The field of 12 has been reduced to eight as the 2005 CONCACAF Gold Cup moves into its second weekend of play starting on Saturday with two matches at Gillette Stadium in Foxboro. The U.S. and Mexico headline a group of six teams from the region to advance to the quarterfinals, along with Colombia and South Africa.
No real surprises transpired during group play, as the favorites are moving on, and the minnows are traveling back home. That should all change in the knockout rounds, as all the tinkering that several of the teams did with their lineups from game to game should stop now that one bad performance means an exit from the tournament.
Here's a look at the eight teams that remain in the Gold Cup, ranked from one through eight.
1. Mexico -- Despite not having many of its first-team players available for this tournament, the tricolores are the defending champions of the Gold Cup, as well as the region's top side. After getting a wakeup call by losing in the opening match to South Africa, Mexico responded with vigor by crushing Guatemala 4-0 and with a Group C-clinching victory over Jamaica on Wednesday night. Powerful striker Jared Borgetti has two goals, thus far, and will likely be a menace to each of Mexico's remaining opponents. Mexico play Colombia on Sunday at Reliant Stadium in Houston in front of what should be considered a virtual home game due to the city's strong Mexican population.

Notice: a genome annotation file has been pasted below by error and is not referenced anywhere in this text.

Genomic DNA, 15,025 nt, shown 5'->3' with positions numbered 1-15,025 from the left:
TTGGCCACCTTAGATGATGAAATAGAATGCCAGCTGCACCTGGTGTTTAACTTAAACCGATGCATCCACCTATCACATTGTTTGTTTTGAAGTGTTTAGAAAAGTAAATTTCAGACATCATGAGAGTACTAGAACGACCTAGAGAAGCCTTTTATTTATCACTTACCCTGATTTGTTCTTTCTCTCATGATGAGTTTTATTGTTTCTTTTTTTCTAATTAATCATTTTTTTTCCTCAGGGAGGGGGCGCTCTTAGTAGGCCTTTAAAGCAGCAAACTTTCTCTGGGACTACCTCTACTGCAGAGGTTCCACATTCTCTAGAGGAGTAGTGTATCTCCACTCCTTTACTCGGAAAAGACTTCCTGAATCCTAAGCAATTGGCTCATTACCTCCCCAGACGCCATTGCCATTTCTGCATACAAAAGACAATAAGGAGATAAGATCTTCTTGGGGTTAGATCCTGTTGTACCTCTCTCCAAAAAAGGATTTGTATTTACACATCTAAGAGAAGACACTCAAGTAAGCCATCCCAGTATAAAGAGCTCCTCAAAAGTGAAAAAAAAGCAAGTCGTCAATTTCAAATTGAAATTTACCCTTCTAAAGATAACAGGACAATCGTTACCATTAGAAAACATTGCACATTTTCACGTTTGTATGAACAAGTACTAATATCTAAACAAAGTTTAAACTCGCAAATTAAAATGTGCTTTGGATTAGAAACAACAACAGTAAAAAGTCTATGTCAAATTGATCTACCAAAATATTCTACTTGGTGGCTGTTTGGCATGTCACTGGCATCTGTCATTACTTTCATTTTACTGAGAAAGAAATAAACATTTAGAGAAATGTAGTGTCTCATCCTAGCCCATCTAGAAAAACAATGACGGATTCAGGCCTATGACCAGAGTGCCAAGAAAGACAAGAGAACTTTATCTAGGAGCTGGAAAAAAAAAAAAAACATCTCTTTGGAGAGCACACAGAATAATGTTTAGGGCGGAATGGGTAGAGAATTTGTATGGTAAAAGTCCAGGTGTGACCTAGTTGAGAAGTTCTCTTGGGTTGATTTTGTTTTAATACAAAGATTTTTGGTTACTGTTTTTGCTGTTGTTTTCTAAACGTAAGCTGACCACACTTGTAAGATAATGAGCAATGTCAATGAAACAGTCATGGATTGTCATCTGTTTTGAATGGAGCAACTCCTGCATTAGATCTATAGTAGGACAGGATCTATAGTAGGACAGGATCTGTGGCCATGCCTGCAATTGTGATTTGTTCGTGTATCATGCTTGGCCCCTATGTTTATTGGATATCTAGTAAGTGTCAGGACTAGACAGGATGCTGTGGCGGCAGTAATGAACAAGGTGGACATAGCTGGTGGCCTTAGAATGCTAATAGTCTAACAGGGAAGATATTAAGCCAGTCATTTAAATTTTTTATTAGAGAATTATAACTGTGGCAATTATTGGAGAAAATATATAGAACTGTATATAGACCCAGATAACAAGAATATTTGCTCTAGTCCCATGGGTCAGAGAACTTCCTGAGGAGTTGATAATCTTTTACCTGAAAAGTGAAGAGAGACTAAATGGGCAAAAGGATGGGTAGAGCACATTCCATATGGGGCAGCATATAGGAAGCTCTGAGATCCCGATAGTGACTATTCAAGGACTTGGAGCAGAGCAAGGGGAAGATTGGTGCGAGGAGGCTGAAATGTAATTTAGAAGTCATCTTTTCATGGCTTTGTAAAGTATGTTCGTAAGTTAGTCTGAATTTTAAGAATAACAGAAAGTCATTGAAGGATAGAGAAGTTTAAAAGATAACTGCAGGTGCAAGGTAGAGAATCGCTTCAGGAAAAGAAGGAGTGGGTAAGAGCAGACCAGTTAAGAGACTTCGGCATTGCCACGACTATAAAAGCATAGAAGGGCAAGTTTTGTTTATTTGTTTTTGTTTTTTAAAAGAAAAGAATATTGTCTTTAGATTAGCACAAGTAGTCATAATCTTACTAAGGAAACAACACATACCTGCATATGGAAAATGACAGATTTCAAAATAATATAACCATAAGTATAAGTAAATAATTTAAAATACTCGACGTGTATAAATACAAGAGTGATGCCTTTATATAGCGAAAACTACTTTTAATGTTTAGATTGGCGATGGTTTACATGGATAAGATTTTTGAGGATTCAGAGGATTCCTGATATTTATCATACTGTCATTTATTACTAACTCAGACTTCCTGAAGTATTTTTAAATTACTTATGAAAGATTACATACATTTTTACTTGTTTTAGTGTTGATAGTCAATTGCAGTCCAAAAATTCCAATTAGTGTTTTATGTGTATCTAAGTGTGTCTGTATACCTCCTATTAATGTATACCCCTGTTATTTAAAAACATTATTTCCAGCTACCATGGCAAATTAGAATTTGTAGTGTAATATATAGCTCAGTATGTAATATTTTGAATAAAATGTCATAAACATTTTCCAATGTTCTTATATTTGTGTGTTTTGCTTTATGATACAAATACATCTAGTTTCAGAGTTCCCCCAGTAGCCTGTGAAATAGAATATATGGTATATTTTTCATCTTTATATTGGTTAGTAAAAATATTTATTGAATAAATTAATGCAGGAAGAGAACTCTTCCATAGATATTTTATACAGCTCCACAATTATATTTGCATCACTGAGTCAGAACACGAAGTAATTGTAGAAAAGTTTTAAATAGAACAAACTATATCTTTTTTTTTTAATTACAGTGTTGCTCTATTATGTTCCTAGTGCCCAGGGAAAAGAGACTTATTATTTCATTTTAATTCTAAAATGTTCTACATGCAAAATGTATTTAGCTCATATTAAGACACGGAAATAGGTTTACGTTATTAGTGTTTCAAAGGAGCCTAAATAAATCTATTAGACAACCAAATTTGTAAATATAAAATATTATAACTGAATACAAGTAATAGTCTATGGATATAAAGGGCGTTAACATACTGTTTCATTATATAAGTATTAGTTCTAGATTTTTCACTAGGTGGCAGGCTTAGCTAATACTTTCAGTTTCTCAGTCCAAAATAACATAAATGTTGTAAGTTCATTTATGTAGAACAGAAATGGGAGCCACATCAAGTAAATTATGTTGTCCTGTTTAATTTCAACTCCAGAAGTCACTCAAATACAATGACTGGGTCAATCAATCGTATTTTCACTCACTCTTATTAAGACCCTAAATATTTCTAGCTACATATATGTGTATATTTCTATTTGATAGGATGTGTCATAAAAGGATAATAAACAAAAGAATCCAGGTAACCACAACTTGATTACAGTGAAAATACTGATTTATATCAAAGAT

2. United States -- Bruce Arena has mixed and matched his lineups through the team's first three games, which has allowed him to look at several non-regulars, but the U.S. has yet to produce a standout performance. Even so, the U.S. won Group B with victories over Cuba and Canada to go with a 0-0 tie against Costa Rica on Tuesday night. The quarterfinal matchup against Jamaica should be intriguing since the Reggae Boyz are a side that always presents them with problems. As usual, the Americans will rely on the attacking abilities of Landon Donovan and DaMarcus Beasley, as well as the strong goalkeeping of Kasey Keller. Keep an eye on World Cup 2002 hero John O'Brien, who has played well in group play since returning to the side after a two-year absence due to a series of injuries.